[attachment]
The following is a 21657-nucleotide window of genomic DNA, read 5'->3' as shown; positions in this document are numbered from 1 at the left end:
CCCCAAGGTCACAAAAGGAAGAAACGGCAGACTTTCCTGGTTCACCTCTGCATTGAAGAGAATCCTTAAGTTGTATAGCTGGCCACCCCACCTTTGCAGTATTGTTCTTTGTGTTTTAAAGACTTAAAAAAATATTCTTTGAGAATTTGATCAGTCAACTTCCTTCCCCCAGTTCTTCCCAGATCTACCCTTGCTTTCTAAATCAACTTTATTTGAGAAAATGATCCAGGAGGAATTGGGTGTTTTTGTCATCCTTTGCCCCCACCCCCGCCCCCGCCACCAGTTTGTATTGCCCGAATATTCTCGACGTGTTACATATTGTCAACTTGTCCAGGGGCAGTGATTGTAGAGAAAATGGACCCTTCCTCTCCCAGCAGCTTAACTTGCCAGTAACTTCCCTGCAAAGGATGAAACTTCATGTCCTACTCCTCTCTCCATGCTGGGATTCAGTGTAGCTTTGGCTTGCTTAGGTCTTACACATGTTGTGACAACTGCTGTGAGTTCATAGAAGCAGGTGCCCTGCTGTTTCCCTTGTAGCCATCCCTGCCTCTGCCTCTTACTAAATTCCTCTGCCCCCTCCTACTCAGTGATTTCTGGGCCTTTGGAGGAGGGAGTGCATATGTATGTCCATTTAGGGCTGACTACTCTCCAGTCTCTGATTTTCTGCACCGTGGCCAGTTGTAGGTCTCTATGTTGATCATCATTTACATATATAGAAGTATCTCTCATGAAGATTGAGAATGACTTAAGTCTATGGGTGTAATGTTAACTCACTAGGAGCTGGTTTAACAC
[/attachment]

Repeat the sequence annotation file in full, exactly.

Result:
The following is a 21657-nucleotide window of genomic DNA, read 5'->3' as shown; positions in this document are numbered from 1 at the left end:
CCCCAAGGTCACAAAAGGAAGAAACGGCAGACTTTCCTGGTTCACCTCTGCATTGAAGAGAATCCTTAAGTTGTATAGCTGGCCACCCCACCTTTGCAGTATTGTTCTTTGTGTTTTAAAGACTTAAAAAAATATTCTTTGAGAATTTGATCAGTCAACTTCCTTCCCCCAGTTCTTCCCAGATCTACCCTTGCTTTCTAAATCAACTTTATTTGAGAAAATGATCCAGGAGGAATTGGGTGTTTTTGTCATCCTTTGCCCCCACCCCCGCCCCCGCCACCAGTTTGTATTGCCCGAATATTCTCGACGTGTTACATATTGTCAACTTGTCCAGGGGCAGTGATTGTAGAGAAAATGGACCCTTCCTCTCCCAGCAGCTTAACTTGCCAGTAACTTCCCTGCAAAGGATGAAACTTCATGTCCTACTCCTCTCTCCATGCTGGGATTCAGTGTAGCTTTGGCTTGCTTAGGTCTTACACATGTTGTGACAACTGCTGTGAGTTCATAGAAGCAGGTGCCCTGCTGTTTCCCTTGTAGCCATCCCTGCCTCTGCCTCTTACTAAATTCCTCTGCCCCCTCCTACTCAGTGATTTCTGGGCCTTTGGAGGAGGGAGTGCATATGTATGTCCATTTAGGGCTGACTACTCTCCAGTCTCTGATTTTCTGCACCGTGGCCAGTTGTAGGTCTCTATGTTGATCATCATTTACATATATAGAAGTATCTCTCATGAAGATTGAGAATGACTTAAGTCTATGGGTGTAATGTTAACTCACTAGGAGCTGGTTTAACAC